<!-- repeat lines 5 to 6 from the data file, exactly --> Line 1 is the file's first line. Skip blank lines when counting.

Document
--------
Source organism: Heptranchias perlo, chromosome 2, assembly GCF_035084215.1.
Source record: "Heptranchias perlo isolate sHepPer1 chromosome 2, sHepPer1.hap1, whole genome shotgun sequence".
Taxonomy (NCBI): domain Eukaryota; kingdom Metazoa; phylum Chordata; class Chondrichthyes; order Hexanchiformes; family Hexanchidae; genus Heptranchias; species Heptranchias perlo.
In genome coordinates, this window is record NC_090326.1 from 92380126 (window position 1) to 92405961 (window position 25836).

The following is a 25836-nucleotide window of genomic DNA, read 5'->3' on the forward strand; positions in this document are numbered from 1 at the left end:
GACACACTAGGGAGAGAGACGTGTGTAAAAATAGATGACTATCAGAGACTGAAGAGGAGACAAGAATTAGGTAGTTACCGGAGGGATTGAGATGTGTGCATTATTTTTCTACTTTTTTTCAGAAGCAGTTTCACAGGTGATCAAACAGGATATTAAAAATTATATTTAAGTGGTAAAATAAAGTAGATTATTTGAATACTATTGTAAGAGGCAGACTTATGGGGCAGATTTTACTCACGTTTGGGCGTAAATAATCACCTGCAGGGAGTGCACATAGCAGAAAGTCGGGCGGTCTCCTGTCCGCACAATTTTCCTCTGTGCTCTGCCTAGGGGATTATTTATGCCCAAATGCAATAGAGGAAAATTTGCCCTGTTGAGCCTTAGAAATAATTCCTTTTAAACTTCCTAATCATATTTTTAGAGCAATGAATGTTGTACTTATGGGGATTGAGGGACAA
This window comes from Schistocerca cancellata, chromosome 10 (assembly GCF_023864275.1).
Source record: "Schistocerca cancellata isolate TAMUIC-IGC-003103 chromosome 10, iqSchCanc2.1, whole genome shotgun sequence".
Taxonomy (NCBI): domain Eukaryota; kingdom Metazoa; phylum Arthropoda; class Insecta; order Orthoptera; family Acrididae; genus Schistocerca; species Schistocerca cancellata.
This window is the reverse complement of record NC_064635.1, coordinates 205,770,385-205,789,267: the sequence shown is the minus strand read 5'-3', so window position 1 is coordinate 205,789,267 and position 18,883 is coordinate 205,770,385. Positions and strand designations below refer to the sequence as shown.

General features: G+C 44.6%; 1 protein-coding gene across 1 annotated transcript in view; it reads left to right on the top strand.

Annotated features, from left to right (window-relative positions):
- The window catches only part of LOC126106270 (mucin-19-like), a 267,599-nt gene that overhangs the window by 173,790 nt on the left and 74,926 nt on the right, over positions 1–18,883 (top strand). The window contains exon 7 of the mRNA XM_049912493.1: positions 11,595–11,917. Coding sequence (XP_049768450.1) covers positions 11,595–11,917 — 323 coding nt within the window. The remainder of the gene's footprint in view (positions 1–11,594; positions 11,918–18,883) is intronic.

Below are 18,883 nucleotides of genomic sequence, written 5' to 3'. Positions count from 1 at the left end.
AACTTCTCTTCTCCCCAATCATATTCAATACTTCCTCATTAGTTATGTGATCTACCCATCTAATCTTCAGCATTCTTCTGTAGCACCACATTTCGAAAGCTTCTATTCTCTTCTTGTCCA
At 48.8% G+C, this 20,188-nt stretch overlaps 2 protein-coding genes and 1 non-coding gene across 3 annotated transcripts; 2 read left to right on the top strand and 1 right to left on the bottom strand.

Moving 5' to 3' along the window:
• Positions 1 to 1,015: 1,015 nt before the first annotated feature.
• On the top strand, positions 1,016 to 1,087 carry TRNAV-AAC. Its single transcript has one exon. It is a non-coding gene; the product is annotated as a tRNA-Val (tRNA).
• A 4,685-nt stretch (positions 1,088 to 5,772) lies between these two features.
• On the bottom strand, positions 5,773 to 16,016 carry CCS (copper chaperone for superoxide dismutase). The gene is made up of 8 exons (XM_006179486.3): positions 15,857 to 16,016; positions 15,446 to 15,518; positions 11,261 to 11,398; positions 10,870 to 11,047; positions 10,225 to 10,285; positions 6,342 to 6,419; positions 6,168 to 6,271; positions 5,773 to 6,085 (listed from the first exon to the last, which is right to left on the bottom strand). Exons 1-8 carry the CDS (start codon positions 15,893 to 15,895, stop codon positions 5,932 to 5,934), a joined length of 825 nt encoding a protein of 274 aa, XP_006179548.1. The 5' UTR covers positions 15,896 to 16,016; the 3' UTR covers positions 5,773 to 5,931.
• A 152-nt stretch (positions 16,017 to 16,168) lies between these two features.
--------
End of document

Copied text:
The following is a 25836-nucleotide window of genomic DNA, read 5'->3' on the forward strand; positions in this document are numbered from 1 at the left end:
GACACACTAGGGAGAGAGACGTGTGTAAAAATAGATGACTATCAGAGACTGAAGAGGAGACAAGAATTAGGTAGTTACCGGAGGGATTGAGATGTGTGCATTATTTTTCTACTTTTTTTCAGAAGCAGTTTCACAGGTGATCAAACAGGATATTAAAAATTATATTTAAGTGGTAAAATAAAGTAGATTATTTGAATACTATTGTAAGAGGCAGACTTATGGGGCAGATTTTACTCACGTTTGGGCGTAAATAATCACCTGCAGGGAGTGCACATAGCAGAAAGTCGGGCGGTCTCCTGTCCGCACAATTTTCCTCTGTGCTCTGCCTAGGGGATTATTTATGCCCAAATGCAATAGAGGAAAATTTGCCCTGTTGAGCCTTAGAAATAATTCCTTTTAAACTTCCTAATCATATTTTTAGAGCAATGAATGTTGTACTTATGGGGATTGAGGGACAA